Section 3.3 of Part L2 of the Building Regulations states that ‘to enable owners or occupiers to measure their actual energy consumption, the building and engineering services should be provided with sufficient energy meters and submeters’. The idea being that by monitoring power and lighting separately, operators can reduce energy usage by comparing actual consumption with targets, identifying unusual periodic changes and keeping annual records of seasonal consumption.
As part of the Government’s drive to reduce carbon emissions and improve the energy performance of the UK’s building stock, it introduced the Building Regulations. Part L2 of these underpins the need for new plants or commercial buildings, or those undergoing improvements, to look at their carbon emissions and utilise sub-metering. In fact, the Government is currently reviewing the whole of Part L and is proposing a number of changes for 2010, part of which is the requirement for better accuracy of energy consumption by moving from an annual to a monthly calculation system.
This will have an impact on the way building managers monitor their energy use and demonstrates just how important the Government sees sub-metering as a way to measure energy demand. However, perhaps equally as important for businesses, is the fact that reducing energy consumption will lead to savings on fuel bills. Given the difficult economic conditions, this is something that most organisations should be looking to do regardless of legislation, so by aiming to lower energy usage companies can effectively gain financially.
For a business to make improvements energy consumption needs to be analysed and this is the first step on the road to achieving greater energy efficiency. The organisation can also consider whether it can actually account for 90% of its energy usage, which is another requirement of the Building Regulations. Having an increased visibility of energy consumption will enable a company to reduce operational costs and manage utilities effectively. Utilising monitoring equipment and software will identify where energy is being consumed and some of the technologies available are now recognised by the Government led Enhanced Capital Allowance Scheme. This enables businesses to offset the cost of energy efficient products and technologies against their tax bill, providing they use equipment which is included on the Energy Technology List.
Sub-metering is a process that can allow energy consumption to be measured within particular areas of the site or building, or the electricity usage by a specific piece of equipment such as a computer. Suitable for energy intensive organisations, sub-metering allows the company to identify exactly where energy saving opportunities exist, ensuring that measures are put into place where they will have the most impact. For large-scale plants, this can offer a clear-cut solution to saving energy, without having to overhaul all processes and procedures.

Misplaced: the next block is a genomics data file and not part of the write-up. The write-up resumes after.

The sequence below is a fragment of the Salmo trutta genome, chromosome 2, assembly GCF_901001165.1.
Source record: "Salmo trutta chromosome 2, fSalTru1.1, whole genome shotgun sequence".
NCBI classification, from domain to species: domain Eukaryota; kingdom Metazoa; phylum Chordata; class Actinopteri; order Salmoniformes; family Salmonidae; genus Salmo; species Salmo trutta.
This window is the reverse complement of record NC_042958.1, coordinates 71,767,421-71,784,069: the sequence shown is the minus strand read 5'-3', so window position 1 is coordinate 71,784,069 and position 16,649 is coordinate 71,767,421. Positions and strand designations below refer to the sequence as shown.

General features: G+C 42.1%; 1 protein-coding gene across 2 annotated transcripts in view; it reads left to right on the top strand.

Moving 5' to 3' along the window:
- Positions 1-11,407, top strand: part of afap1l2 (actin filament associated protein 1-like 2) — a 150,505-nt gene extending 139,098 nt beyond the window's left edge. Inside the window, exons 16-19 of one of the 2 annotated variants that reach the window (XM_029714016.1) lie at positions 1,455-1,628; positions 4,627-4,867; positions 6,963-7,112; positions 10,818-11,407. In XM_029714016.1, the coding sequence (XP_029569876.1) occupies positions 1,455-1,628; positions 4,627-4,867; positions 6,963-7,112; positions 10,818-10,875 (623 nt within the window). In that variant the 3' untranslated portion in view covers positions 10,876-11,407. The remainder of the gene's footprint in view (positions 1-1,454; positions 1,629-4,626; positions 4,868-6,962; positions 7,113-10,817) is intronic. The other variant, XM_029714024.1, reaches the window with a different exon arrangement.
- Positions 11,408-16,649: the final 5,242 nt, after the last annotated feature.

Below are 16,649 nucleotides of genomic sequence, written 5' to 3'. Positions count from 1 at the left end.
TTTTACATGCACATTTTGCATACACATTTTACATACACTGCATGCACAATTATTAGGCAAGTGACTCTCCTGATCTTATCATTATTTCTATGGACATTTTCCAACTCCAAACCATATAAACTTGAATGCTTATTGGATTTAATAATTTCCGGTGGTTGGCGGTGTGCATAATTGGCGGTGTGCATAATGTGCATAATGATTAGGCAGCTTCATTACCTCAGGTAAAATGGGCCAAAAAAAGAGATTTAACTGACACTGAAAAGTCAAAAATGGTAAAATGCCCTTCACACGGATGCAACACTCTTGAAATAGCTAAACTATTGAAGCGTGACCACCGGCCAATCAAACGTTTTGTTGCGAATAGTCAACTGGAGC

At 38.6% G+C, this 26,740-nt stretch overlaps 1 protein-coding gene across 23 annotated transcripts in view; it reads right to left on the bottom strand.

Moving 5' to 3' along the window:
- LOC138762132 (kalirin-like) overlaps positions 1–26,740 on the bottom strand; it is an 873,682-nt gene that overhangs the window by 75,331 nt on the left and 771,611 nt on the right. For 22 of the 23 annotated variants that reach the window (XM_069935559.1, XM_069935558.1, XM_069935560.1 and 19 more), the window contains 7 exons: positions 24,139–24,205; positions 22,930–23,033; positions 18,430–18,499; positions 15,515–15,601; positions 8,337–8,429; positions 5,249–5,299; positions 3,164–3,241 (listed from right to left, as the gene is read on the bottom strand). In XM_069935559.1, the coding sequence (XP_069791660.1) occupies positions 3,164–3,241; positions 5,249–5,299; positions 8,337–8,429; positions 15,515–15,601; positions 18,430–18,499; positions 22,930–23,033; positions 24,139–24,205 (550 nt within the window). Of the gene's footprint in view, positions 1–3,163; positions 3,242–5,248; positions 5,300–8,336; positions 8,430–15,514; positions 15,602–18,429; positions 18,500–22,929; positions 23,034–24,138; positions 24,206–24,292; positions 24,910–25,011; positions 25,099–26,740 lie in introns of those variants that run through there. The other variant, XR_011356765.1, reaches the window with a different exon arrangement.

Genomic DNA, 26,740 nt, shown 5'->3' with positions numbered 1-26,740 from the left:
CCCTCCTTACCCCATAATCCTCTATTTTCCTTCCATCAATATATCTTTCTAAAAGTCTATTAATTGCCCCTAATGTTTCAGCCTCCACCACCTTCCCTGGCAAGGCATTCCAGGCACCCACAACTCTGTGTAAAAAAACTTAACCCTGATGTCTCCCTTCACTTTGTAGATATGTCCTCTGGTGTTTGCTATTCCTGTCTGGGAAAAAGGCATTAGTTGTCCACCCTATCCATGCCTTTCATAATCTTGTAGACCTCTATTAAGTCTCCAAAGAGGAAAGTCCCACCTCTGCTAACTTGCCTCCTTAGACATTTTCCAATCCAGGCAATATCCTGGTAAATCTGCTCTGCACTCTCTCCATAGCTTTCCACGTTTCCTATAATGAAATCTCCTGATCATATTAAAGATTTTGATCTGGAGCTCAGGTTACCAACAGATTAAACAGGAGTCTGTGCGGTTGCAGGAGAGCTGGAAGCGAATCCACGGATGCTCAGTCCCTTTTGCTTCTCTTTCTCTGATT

The most basic way a company can assess patterns of energy use is to look at its electricity meter on a daily basis, which will show how much power has been used for that day’s activities. However, existing regulations do not allow the user to rely on the electricity suppliers meter alone. So another measurement system must be put in place, which will replicate the mains meter.
Sub-metering can take place in two locations on an electrical circuit. The first is to place a meter on the outgoing circuits from the main switch board or secondly on the circuits going into the sub-distribution board. Both are just as effective as each other unless the lighting and power circuits are split. If this is the case, then it is necessary to use a split meter board to ensure accurate monitoring takes place.
Split meters are available in two types – Type A and Type B. Type A boards are for single phase circuits and are designed for use in smaller commercial premises where loads are mostly lighting and heating. Type B are for triple phase circuits and suitable for larger buildings over 1,000m². Appropriate for existing and new build premises, the meters can be retrofitted to any existing distribution board to help users monitor their energy consumption.
Using sub-metering to look at patterns of energy use can be an important stage in reducing consumption. The process may highlight wasted energy during times of inactivity, for example weekends, lunchtimes and at night. At the moment it is not commonplace for building managers to monitor each individual circuit, however the larger the group of circuits being measured, the less detail provided and so it’s harder to identify specific areas where consumption is high. Instead, measuring at the lowest level will help to identify these problem areas so appropriate action can be taken.
As with all exercises to reduce energy usage, sub-metering will inevitably highlight processes or parts of the building that can be made more efficient with just a few simple changes. Getting into good habits such as switching electrical equipment off when not in use, and not having lights on when there is sufficient daylight, will result in reduced energy consumption. Although these may seem small steps, behavioural changes such as these can have a surprising impact on the amount of electricity that can be saved.
It can seem a daunting process to reduce carbon emissions and become energy efficient, but by sub-metering it becomes a much simpler process. Without measuring energy usage, it will never be fully understood and an informed decision cannot be made about how to manage it. A wealth of products are now available in the market such as Schneider Electric’s range of PowerLogic Power meters and the EN40 meter, which helps organisations to identify the problem areas. By identifying what is needed, the biggest step has already been taken and companies can ensure they are adhering to current and future legislation.